What’s Worse Than Smoking?

Woman with face covered by french fries and cheeseburger

Wow!  I am from one of those typical overweight Southern families, where we celebrate and sympathize with comfort food.  I never met a dessert I disliked (except chocolate–I don’t like chocolate or fudge).  Everyone in my family is 50-100 pounds overweight.  We’re “big boned.”

Except, that’s not true.

We’re overweight.

When I was diagnosed with gestational diabetes, the doctor told me I had a 10x risk of developing Type 2 diabetes within a decade.  I looked at my family, who simply kept eating whatever they wanted and taking more Metformin and Insulin, never changing their food habits.

I decided to change and stop the pattern.

It has not been easy.  It took a long time.  There’s no magic.  I had to stop lying to myself about what and how much I was eating.

It took years to lose 45 pounds.  I averaged 1 pound a month. ONE.  I’ve kept the weight off for 2 years.  I still track every single thing I eat, including cough drops and mints.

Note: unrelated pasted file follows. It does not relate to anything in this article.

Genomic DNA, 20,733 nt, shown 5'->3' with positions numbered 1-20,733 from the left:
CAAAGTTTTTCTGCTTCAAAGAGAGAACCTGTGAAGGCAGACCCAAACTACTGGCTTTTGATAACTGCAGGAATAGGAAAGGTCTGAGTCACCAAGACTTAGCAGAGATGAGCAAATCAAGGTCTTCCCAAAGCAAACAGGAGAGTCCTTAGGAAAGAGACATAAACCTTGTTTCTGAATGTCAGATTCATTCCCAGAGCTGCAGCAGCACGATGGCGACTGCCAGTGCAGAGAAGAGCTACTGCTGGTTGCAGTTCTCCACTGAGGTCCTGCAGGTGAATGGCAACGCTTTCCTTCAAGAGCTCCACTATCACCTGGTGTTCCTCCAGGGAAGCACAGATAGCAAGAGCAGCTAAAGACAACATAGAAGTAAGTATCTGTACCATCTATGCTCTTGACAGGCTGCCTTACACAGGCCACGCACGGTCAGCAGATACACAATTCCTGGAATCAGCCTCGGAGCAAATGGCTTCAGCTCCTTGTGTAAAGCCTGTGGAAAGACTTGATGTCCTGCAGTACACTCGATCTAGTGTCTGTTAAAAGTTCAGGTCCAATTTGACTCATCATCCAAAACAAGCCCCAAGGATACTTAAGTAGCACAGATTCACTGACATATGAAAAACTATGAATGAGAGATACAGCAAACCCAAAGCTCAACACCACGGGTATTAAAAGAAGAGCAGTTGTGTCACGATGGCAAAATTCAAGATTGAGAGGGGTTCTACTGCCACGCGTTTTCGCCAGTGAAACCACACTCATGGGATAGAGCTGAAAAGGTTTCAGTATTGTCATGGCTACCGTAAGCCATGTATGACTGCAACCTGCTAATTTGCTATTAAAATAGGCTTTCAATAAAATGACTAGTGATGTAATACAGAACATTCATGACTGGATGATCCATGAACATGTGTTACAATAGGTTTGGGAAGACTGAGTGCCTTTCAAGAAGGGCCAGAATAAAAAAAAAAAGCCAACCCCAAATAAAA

Interestingly, in the 2 years while I’ve maintained my weight, I’ve gone down 2 more clothing sizes.  I’ve always been a runner at all weights.  I added heavy weightlifting and interval training 2 years ago, and that has been my “secret.”

Anyway, I’ve fought back against Type 2 diabetes and what seemed like inevitable genetic obesity.  I brought down my A1C, blood pressure, and stabilized my IBS.

Also, turns out I’m “small boned.”  That was just another lie I told myself.

Get healthy.  You can do this.  Weight itself is not a measure of health.  If you have other risk factors, though, your weight is something you can change.  You still may face health issues, but you will be prepared to battle them.

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